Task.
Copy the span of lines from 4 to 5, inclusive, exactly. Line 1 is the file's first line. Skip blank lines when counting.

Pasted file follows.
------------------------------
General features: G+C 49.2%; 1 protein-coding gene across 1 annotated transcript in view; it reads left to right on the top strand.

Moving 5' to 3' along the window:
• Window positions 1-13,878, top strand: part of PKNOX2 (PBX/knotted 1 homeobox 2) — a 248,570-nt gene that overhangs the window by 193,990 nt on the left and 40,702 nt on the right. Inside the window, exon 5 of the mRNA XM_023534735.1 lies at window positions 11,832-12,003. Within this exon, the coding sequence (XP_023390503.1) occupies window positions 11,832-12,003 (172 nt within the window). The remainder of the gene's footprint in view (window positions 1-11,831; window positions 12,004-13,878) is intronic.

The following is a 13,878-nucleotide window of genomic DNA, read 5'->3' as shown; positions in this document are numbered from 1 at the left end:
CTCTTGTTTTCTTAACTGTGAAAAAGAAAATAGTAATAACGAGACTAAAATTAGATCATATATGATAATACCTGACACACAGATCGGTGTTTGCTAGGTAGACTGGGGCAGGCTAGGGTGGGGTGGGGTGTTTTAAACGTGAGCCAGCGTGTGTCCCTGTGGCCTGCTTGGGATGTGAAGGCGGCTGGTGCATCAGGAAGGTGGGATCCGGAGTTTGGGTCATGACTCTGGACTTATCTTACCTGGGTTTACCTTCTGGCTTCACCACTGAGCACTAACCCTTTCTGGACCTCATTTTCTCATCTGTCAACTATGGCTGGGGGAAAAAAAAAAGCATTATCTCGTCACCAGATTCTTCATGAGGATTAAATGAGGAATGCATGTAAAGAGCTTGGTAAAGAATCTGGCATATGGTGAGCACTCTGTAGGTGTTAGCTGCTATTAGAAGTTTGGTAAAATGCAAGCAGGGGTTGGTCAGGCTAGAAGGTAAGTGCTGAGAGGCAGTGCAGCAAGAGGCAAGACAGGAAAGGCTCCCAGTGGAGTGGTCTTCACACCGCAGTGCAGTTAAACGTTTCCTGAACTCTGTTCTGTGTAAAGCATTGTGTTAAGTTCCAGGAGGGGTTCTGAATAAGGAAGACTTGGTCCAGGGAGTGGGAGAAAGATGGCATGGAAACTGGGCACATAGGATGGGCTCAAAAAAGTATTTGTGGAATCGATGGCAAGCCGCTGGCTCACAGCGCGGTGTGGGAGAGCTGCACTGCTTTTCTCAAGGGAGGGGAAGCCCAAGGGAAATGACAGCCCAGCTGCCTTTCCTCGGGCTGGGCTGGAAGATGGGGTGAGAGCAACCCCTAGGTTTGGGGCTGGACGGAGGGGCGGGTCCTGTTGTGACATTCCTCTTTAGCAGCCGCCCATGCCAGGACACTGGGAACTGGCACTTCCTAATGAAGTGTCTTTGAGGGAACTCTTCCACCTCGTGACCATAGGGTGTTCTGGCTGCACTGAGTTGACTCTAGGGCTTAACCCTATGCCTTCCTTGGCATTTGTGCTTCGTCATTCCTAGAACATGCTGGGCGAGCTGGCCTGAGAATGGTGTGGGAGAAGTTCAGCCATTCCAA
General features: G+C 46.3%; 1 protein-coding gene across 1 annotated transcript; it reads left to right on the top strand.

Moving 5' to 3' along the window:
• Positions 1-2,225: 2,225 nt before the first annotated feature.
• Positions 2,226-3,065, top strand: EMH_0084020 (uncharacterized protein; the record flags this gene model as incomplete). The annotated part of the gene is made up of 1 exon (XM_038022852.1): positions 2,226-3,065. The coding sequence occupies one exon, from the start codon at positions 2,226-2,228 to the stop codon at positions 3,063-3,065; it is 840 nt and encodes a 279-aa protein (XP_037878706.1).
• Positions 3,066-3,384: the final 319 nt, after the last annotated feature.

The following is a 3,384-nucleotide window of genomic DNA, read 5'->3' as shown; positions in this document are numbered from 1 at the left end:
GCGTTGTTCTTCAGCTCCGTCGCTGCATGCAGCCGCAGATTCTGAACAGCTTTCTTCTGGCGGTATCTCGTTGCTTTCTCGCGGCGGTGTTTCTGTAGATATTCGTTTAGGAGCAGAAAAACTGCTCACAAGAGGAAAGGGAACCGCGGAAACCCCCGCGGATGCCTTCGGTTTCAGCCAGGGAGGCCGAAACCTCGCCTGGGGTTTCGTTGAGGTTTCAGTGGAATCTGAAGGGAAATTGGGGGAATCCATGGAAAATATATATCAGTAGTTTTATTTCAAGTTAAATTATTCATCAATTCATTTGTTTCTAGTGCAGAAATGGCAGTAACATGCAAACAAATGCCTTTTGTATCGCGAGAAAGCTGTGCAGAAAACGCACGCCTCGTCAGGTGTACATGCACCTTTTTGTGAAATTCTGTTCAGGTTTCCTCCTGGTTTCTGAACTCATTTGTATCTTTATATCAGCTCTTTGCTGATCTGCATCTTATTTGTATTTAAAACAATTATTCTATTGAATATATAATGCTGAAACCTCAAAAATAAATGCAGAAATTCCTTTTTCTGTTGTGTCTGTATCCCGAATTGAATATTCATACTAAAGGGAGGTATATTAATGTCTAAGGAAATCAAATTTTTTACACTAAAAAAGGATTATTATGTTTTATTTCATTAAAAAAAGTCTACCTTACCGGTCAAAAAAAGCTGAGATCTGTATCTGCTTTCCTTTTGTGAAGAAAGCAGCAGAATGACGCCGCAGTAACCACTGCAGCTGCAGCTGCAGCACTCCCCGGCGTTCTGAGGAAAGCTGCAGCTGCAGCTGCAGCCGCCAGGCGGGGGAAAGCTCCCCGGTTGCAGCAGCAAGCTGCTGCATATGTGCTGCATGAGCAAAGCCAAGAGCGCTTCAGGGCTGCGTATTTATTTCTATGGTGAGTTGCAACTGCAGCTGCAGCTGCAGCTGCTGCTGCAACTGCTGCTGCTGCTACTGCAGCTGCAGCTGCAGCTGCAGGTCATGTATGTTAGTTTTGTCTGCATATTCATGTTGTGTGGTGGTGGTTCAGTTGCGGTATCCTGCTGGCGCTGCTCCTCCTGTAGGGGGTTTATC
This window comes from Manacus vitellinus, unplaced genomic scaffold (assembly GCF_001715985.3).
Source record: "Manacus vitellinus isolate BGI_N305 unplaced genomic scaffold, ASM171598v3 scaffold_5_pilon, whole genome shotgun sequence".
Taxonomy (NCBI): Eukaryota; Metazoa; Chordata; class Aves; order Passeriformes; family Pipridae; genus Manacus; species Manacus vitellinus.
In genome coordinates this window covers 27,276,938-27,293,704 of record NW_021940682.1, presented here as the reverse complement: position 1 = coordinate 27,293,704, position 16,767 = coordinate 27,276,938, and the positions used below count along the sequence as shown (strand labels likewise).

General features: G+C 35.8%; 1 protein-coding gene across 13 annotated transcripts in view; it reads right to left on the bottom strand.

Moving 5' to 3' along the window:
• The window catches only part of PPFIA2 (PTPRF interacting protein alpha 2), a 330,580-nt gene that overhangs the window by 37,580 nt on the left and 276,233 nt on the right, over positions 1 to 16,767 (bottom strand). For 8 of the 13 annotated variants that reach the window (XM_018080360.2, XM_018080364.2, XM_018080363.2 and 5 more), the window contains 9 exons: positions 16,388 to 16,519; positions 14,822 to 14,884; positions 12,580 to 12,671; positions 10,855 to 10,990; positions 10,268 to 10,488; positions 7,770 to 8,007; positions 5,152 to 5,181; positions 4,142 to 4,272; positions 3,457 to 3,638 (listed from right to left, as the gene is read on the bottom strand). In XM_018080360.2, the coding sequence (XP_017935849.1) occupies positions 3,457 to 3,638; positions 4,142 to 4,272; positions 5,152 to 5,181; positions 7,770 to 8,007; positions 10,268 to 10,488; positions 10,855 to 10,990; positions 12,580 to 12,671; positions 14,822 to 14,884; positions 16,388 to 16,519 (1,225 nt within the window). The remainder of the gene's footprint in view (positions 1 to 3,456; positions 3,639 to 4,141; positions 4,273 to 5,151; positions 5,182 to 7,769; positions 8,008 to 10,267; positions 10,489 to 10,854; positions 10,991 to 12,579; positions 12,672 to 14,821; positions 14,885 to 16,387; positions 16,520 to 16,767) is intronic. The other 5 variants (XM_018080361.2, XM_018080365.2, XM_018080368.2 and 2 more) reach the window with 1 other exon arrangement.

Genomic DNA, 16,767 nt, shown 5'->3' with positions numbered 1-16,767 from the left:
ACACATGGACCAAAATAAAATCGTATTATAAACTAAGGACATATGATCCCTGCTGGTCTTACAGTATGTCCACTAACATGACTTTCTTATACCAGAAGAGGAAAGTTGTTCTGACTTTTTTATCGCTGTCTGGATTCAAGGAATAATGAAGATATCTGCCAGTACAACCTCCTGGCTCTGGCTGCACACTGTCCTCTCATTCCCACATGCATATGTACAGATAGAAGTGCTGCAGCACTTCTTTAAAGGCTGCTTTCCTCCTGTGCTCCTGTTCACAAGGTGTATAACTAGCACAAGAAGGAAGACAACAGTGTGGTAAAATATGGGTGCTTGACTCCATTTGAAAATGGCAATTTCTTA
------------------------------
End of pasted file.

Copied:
The following is a 13,878-nucleotide window of genomic DNA, read 5'->3' as shown; positions in this document are numbered from 1 at the left end:
CTCTTGTTTTCTTAACTGTGAAAAAGAAAATAGTAATAACGAGACTAAAATTAGATCATATATGATAATACCTGACACACAGATCGGTGTTTGCTAGGTAGACTGGGGCAGGCTAGGGTGGGGTGGGGTGTTTTAAACGTGAGCCAGCGTGTGTCCCTGTGGCCTGCTTGGGATGTGAAGGCGGCTGGTGCATCAGGAAGGTGGGATCCGGAGTTTGGGTCATGACTCTGGACTTATCTTACCTGGGTTTACCTTCTGGCTTCACCACTGAGCACTAACCCTTTCTGGACCTCATTTTCTCATCTGTCAACTATGGCTGGGGGAAAAAAAAAAGCATTATCTCGTCACCAGATTCTTCATGAGGATTAAATGAGGAATGCATGTAAAGAGCTTGGTAAAGAATCTGGCATATGGTGAGCACTCTGTAGGTGTTAGCTGCTATTAGAAGTTTGGTAAAATGCAAGCAGGGGTTGGTCAGGCTAGAAGGTAAGTGCTGAGAGGCAGTGCAGCAAGAGGCAAGACAGGAAAGGCTCCCAGTGGAGTGGTCTTCACACCGCAGTGCAGTTAAACGTTTCCTGAACTCTGTTCTGTGTAAAGCATTGTGTTAAGTTCCAGGAGGGGTTCTGAATAAGGAAGACTTGGTCCAGGGAGTGGGAGAAAGATGGCATGGAAACTGGGCACATAGGATGGGCTCAAAAAAGTATTTGTGGAATCGATGGCAAGCCGCTGGCTCACAGCGCGGTGTGGGAGAGCTGCACTGCTTTTCTCAAGGGAGGGGAAGCCCAAGGGAAATGACAGCCCAGCTGCCTTTCCTCGGGCTGGGCTGGAAGATGGGGTGAGAGCAACCCCTAGGTTTGGGGCTGGACGGAGGGGCGGGTCCTGTTGTGACATTCCTCTTTAGCAGCCGCCCATGCCAGGACACTGGGAACTGGCACTTCCTAATGAAGTGTCTTTGAGGGAACTCTTCCACCTCGTGACCATAGGGTGTTCTGGCTGCACTGAGTTGACTCTAGGGCTTAACCCTATGCCTTCCTTGGCATTTGTGCTTCGTCATTCCTAGAACATGCTGGGCGAGCTGGCCTGAGAATGGTGTGGGAGAAGTTCAGCCATTCCAA